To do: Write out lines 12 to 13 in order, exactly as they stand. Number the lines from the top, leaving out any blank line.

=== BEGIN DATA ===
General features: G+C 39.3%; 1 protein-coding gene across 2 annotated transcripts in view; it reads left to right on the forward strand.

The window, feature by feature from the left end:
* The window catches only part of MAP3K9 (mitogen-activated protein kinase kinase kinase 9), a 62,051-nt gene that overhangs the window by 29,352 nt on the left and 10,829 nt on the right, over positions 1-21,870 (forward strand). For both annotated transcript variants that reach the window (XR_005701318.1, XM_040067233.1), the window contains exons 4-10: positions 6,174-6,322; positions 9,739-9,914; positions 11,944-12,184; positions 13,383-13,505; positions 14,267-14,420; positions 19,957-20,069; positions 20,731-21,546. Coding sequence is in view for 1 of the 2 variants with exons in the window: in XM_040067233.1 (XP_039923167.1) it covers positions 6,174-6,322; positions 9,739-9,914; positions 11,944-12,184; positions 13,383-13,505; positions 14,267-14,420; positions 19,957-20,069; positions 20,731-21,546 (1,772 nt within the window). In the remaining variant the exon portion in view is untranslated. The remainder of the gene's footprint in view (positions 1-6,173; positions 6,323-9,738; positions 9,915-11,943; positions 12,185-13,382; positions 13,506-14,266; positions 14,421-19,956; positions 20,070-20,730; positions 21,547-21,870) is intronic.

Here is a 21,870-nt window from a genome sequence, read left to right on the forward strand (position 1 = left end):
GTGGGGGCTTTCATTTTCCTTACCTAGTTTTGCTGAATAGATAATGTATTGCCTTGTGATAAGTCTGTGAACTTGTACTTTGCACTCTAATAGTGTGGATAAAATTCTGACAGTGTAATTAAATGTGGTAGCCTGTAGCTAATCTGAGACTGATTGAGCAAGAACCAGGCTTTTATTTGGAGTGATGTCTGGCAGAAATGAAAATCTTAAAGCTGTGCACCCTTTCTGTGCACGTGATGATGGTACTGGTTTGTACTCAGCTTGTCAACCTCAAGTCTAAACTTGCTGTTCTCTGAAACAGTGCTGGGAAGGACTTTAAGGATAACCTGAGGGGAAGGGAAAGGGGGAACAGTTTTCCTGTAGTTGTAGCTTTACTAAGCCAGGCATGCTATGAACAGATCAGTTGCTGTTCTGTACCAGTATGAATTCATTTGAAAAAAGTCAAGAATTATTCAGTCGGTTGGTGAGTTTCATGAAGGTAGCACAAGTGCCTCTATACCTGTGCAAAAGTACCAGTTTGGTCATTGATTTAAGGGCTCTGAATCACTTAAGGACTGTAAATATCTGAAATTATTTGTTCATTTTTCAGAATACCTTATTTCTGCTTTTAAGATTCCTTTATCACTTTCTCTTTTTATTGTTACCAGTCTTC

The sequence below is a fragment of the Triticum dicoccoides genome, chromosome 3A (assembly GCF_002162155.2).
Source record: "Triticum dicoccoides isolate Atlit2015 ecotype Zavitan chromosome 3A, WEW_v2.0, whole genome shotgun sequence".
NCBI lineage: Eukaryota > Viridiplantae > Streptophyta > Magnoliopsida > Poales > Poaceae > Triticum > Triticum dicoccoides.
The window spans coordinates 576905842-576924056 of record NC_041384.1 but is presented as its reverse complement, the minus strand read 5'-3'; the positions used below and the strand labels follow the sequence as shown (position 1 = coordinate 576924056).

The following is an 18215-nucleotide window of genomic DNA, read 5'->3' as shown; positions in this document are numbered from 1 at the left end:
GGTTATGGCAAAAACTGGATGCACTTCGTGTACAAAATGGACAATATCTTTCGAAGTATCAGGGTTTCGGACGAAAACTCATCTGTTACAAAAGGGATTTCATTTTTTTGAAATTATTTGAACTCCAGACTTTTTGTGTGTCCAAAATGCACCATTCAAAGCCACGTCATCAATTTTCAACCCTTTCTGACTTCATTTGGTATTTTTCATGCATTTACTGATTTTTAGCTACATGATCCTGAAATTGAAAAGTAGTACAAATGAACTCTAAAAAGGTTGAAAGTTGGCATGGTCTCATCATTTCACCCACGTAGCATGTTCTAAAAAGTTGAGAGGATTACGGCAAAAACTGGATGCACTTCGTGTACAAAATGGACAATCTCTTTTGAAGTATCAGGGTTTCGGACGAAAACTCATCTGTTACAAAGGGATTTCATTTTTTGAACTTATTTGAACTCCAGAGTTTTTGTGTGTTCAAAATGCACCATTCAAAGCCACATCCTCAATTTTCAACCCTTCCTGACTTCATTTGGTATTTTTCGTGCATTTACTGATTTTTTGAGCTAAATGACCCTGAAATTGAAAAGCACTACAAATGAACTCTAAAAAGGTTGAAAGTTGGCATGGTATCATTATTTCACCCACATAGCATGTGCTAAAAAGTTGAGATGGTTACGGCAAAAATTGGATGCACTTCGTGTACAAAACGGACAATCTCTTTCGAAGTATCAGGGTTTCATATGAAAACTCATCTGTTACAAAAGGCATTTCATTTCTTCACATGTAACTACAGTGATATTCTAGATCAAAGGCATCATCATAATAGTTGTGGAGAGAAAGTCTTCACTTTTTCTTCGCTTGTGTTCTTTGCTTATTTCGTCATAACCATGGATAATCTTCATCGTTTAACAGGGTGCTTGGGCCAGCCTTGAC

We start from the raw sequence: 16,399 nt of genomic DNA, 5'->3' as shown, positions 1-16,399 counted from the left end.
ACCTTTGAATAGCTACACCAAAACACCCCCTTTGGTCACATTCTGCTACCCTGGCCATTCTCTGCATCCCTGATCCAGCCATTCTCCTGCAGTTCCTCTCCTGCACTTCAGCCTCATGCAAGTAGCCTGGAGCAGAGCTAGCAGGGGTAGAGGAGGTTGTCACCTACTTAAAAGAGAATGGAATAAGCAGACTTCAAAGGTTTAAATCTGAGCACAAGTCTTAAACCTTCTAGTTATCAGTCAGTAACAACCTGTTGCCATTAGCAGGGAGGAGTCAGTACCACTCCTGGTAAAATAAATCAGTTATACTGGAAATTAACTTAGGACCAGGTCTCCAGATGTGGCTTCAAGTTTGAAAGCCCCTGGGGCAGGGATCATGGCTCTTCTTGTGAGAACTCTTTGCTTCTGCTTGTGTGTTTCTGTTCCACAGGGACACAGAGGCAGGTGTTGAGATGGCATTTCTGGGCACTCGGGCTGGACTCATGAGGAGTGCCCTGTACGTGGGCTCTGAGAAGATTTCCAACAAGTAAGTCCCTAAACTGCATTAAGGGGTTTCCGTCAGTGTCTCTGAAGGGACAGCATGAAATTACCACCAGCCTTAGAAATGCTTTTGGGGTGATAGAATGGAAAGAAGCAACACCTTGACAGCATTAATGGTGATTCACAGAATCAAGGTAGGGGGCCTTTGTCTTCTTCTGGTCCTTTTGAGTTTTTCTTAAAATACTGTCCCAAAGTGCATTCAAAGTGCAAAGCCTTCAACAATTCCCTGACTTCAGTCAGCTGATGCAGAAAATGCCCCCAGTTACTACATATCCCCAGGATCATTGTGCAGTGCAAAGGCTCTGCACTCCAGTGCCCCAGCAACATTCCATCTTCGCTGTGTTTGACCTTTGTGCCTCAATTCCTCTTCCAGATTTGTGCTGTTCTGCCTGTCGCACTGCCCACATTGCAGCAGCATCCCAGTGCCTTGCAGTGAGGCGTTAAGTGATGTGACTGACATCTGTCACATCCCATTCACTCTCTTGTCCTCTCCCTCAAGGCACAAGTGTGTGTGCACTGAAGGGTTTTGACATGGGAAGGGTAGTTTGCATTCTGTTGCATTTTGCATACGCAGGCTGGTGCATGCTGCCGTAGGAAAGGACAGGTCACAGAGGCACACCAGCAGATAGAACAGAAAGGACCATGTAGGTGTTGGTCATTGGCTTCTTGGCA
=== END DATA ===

We start from the raw sequence: 16,399 nt of genomic DNA, 5'->3' as shown, positions 1-16,399 counted from the left end.
ACCTTTGAATAGCTACACCAAAACACCCCCTTTGGTCACATTCTGCTACCCTGGCCATTCTCTGCATCCCTGATCCAGCCATTCTCCTGCAGTTCCTCTCCTGCACTTCAGCCTCATGCAAGTAGCCTGGAGCAGAGCTAGCAGGGGTAGAGGAGGTTGTCACCTACTTAAAAGAGAATGGAATAAGCAGACTTCAAAGGTTTAAATCTGAGCACAAGTCTTAAACCTTCTAGTTATCAGTCAGTAACAACCTGTTGCCATTAGCAGGGAGGAGTCAGTACCACTCCTGGTAAAATAAATCAGTTATACTGGAAATTAACTTAGGACCAGGTCTCCAGATGTGGCTTCAAGTTTGAAAGCCCCTGGGGCAGGGATCATGGCTCTTCTTGTGAGAACTCTTTGCTTCTGCTTGTGTGTTTCTGTTCCACAGGGACACAGAGGCAGGTGTTGAGATGGCATTTCTGGGCACTCGGGCTGGACTCATGAGGAGTGCCCTGTACGTGGGCTCTGAGAAGATTTCCAACAAGTAAGTCCCTAAACTGCATTAAGGGGTTTCCGTCAGTGTCTCTGAAGGGACAGCATGAAATTACCACCAGCCTTAGAAATGCTTTTGGGGTGATAGAATGGAAAGAAGCAACACCTTGACAGCATTAATGGTGATTCACAGAATCAAGGTAGGGGGCCTTTGTCTTCTTCTGGTCCTTTTGAGTTTTTCTTAAAATACTGTCCCAAAGTGCATTCAAAGTGCAAAGCCTTCAACAATTCCCTGACTTCAGTCAGCTGATGCAGAAAATGCCCCCAGTTACTACATATCCCCAGGATCATTGTGCAGTGCAAAGGCTCTGCACTCCAGTGCCCCAGCAACATTCCATCTTCGCTGTGTTTGACCTTTGTGCCTCAATTCCTCTTCCAGATTTGTGCTGTTCTGCCTGTCGCACTGCCCACATTGCAGCAGCATCCCAGTGCCTTGCAGTGAGGCGTTAAGTGATGTGACTGACATCTGTCACATCCCATTCACTCTCTTGTCCTCTCCCTCAAGGCACAAGTGTGTGTGCACTGAAGGGTTTTGACATGGGAAGGGTAGTTTGCATTCTGTTGCATTTTGCATACGCAGGCTGGTGCATGCTGCCGTAGGAAAGGACAGGTCACAGAGGCACACCAGCAGATAGAACAGAAAGGACCATGTAGGTGTTGGTCATTGGCTTCTTGGCA